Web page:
Here we are less than a year after widespread doubt was raised about the future of software-defined networking, and almost half of the organizations discussing SDN couldn’t even define it, and we’re seeing calls for SDN 2.0. “Back in generation one of SDN – 2011-2012 – there was a great deal of hype in the market,” said Doug Murray, CEO of Big Switch Networks, in a recent interview with IT Trends & Analysis. The initial focus on a network overlay approach “wasn’t really delivering the benefits we were looking for,” so Big Switch, which now bills itself as the Bare Metal SDN company adopted a new strategy that involves orchestration of physical and virtual networks from bare metal switches.
Extreme Networks is another company pushing SDN 2.0, with a recently announced strategy that combines existing products with new capabilities and integrations. The company has added support for several new vendors’ products that include: vSphere 5.5 support, McAfee ePO, LightSpeed and Fibrelink Mass360. These new integrations come on top of over 25 that were already available.
According to a new survey from Infonetics Research SDN and NFV (network functions virtualization) are moving from lab to field trials. The survey of the major service providers that account for 51% of worldwide telecom capex, 29% are currently implementing SDNs, and 52% plan to evaluate SDNs by the end of 2014, and nearly every operator plans to deploy SDN (97%) or NFV (93%) in some aspect of their network at some point.
“This is the year that SDN and NFV move from the lab to field trials,” noted Michael Howard, co-founder and principal analyst for carrier networks at Infonetics Research. “Many carriers are in the process of moving from SDN/NFV proof-of-concept projects to working with vendors in the development and ‘productization’ of software that will become the basis for commercial deployments. I saw a lot of this software running in demos in vendor and operator stands at the recent Mobile World Congress, and it’s easy to see it is much more real this year.”
He added: “Over the coming months, a few operators will move to actual commercial deployments, mostly specific NFV use cases, but only a few. It won’t be until 2015 that we’ll see commercial deployments kick into motion, still most likely on a limited basis, as operators put one or two use cases to the test under real world conditions, in their live networks.”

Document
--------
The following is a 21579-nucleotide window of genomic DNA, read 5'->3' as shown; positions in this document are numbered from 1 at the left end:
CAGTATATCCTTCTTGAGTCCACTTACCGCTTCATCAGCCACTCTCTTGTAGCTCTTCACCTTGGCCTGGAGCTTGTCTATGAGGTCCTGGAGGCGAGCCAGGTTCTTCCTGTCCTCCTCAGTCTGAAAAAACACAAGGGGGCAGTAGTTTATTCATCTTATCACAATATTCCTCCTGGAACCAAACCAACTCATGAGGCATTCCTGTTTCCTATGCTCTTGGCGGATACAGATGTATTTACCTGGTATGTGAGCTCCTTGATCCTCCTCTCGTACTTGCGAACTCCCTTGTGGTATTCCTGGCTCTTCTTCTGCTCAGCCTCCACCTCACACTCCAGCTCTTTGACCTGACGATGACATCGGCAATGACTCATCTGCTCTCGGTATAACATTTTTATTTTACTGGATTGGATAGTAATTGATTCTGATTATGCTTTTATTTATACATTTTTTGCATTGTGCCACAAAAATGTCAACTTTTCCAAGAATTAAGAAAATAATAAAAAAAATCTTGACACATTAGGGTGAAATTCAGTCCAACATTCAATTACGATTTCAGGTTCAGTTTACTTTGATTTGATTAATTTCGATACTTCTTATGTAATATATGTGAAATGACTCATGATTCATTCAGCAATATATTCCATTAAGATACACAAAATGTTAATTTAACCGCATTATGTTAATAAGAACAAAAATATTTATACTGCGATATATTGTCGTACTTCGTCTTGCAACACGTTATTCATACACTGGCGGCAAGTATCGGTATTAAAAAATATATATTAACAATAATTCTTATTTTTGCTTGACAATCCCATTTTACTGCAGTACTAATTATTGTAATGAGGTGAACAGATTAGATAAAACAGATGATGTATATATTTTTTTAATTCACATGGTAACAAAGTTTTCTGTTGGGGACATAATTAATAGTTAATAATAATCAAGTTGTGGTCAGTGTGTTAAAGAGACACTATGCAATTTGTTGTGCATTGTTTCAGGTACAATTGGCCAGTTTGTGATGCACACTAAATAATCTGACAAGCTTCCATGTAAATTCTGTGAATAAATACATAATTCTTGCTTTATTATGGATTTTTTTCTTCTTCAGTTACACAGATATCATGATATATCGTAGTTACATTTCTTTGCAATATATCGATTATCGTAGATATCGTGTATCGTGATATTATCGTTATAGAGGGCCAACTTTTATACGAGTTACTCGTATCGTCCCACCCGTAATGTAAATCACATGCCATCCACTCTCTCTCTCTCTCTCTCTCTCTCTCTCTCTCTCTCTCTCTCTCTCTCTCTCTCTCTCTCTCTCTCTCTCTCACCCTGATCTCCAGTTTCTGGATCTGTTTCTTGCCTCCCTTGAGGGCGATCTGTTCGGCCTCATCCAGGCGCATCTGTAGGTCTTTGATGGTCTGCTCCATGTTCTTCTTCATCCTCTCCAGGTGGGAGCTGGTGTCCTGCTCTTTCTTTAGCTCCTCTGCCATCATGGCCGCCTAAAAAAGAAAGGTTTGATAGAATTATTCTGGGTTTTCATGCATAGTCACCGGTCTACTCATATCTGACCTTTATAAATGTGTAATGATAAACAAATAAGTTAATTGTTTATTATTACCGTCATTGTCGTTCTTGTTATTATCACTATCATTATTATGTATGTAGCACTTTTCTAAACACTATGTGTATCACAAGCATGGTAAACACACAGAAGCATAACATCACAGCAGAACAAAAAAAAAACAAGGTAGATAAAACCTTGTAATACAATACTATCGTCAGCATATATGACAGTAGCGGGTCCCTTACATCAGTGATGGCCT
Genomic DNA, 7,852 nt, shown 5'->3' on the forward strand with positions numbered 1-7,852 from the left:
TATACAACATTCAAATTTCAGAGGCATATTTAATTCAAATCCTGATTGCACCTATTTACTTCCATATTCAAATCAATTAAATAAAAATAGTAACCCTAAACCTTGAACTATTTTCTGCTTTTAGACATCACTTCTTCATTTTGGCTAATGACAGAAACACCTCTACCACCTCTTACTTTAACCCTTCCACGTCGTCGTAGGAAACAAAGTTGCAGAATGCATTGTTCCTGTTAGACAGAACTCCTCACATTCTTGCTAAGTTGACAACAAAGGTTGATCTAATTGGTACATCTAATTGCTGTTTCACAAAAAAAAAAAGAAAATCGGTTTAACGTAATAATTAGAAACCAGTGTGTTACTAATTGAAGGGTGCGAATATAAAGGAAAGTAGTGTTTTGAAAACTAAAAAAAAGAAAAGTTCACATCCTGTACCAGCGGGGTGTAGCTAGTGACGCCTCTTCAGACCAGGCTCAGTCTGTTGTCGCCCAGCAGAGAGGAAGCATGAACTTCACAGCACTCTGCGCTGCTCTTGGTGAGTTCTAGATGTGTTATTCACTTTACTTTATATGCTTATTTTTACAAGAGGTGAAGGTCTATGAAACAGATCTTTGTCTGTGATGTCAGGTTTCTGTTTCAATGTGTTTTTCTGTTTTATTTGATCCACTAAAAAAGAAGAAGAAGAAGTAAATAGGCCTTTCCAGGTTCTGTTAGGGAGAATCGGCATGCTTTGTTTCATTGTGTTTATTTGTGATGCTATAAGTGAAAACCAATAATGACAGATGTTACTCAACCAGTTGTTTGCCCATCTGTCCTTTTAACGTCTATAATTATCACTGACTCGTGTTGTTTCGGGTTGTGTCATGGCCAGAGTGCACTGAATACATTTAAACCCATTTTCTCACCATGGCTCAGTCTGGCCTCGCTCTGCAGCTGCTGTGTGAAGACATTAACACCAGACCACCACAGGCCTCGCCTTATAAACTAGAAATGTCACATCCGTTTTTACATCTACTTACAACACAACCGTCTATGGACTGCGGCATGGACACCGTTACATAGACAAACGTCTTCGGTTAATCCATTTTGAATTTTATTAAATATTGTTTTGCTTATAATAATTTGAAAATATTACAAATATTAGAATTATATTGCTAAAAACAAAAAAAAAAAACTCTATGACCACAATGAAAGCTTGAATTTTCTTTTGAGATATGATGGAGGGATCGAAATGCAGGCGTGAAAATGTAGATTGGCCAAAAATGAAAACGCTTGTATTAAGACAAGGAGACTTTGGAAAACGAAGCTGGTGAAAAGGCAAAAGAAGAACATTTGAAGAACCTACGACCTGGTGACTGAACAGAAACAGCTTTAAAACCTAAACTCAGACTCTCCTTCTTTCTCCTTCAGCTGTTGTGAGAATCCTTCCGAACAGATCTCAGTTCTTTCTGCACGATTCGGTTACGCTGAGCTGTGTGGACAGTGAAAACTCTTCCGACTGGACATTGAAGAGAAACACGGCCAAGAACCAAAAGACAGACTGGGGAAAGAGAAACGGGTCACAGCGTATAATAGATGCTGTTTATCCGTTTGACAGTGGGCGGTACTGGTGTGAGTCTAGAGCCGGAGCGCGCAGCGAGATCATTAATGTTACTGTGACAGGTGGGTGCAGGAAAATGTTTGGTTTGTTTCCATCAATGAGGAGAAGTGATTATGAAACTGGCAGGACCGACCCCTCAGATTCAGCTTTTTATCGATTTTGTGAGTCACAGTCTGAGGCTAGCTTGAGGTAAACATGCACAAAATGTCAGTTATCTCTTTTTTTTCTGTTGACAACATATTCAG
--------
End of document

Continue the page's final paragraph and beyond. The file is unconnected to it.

Regardless of the generation, SDN forecasts are all over the place, ranging from $3.7 billion by 2016 to as high as $35 billion by 2018. Only 10% of organizations either have no interest or are not familiar enough with SDN to have a position; of the other 90%, 39% are in the planning and evaluation stage, 27% have begun implementations, and the remaining 24% say they’re interested but have no SDN initiatives underway, according to a recent survey from Enterprise Strategy Group.
“It’s reflective of the fact that organizations need to change the way they’re doing networking today,” Bob Laliberte, senior analyst with ESG. “Everyone’s hoping SDN will help them make that change.”
Another recent survey, from the Linux Foundation’s OpenDaylight Project, via Gigaom Research, reported that 95% of networking pros want open-source software-defined networking technologies. More than half of the 600 respondents intend to deploy SDN and NFV in 2014, and 97% by 2015, driven by concerns about security (72%), network utilization (64%), network deployment and management (62%), and network operating expense (61%).
There are ample reasons why networks that are manual, fragile and broke, must change. A Brocade study found that while 75% of enterprises have updated their IT environments in the last three years, 91% of IT decision-makers stated that their current IT infrastructures still require substantial upgrades, and 33% admitted that their organizations experience multiple network failures each week. More than half, 61%, said their corporate networks are not fit for the intended purpose, with 41% admitting that network downtime has caused their business financial hardship either directly through lost revenue or breached SLAs or from their customers’ lack of confidence.
The next move for Big Switch and SDN ecosystem is to get people comfortable using bare metal and SDN, said Murray. “It’s really about making SDN become a reality.”
Like many others, he believes this is the year of SDN trials and early deployments. “2015 and 2016 will start to see the initial lift.”